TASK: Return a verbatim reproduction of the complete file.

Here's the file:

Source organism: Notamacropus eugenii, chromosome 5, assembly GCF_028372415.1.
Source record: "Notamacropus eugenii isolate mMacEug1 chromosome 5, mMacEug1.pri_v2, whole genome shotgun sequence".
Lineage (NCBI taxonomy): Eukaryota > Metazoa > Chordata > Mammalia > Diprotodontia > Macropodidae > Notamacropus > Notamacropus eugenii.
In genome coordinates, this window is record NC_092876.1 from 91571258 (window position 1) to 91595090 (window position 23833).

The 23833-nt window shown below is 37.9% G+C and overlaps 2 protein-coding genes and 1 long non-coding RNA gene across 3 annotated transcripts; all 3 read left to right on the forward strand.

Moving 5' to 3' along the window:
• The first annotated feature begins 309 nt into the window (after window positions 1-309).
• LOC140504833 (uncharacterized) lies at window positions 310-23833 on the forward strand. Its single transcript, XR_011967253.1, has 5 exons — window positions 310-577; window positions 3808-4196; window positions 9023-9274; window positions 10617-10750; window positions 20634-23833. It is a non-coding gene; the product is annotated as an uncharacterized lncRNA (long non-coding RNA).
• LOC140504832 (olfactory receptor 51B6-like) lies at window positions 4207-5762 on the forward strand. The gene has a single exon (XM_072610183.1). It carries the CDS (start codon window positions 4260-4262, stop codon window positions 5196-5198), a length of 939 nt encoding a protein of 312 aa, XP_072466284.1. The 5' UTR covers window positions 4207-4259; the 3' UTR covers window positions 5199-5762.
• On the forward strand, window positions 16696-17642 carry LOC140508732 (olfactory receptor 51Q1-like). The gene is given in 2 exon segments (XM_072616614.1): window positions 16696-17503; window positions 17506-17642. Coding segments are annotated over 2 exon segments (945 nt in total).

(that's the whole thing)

Source organism: Notamacropus eugenii, chromosome 5, assembly GCF_028372415.1.
Source record: "Notamacropus eugenii isolate mMacEug1 chromosome 5, mMacEug1.pri_v2, whole genome shotgun sequence".
Lineage (NCBI taxonomy): Eukaryota > Metazoa > Chordata > Mammalia > Diprotodontia > Macropodidae > Notamacropus > Notamacropus eugenii.
In genome coordinates, this window is record NC_092876.1 from 91571258 (window position 1) to 91595090 (window position 23833).

The 23833-nt window shown below is 37.9% G+C and overlaps 2 protein-coding genes and 1 long non-coding RNA gene across 3 annotated transcripts; all 3 read left to right on the forward strand.

Moving 5' to 3' along the window:
• The first annotated feature begins 309 nt into the window (after window positions 1-309).
• LOC140504833 (uncharacterized) lies at window positions 310-23833 on the forward strand. Its single transcript, XR_011967253.1, has 5 exons — window positions 310-577; window positions 3808-4196; window positions 9023-9274; window positions 10617-10750; window positions 20634-23833. It is a non-coding gene; the product is annotated as an uncharacterized lncRNA (long non-coding RNA).
• LOC140504832 (olfactory receptor 51B6-like) lies at window positions 4207-5762 on the forward strand. The gene has a single exon (XM_072610183.1). It carries the CDS (start codon window positions 4260-4262, stop codon window positions 5196-5198), a length of 939 nt encoding a protein of 312 aa, XP_072466284.1. The 5' UTR covers window positions 4207-4259; the 3' UTR covers window positions 5199-5762.
• On the forward strand, window positions 16696-17642 carry LOC140508732 (olfactory receptor 51Q1-like). The gene is given in 2 exon segments (XM_072616614.1): window positions 16696-17503; window positions 17506-17642. Coding segments are annotated over 2 exon segments (945 nt in total).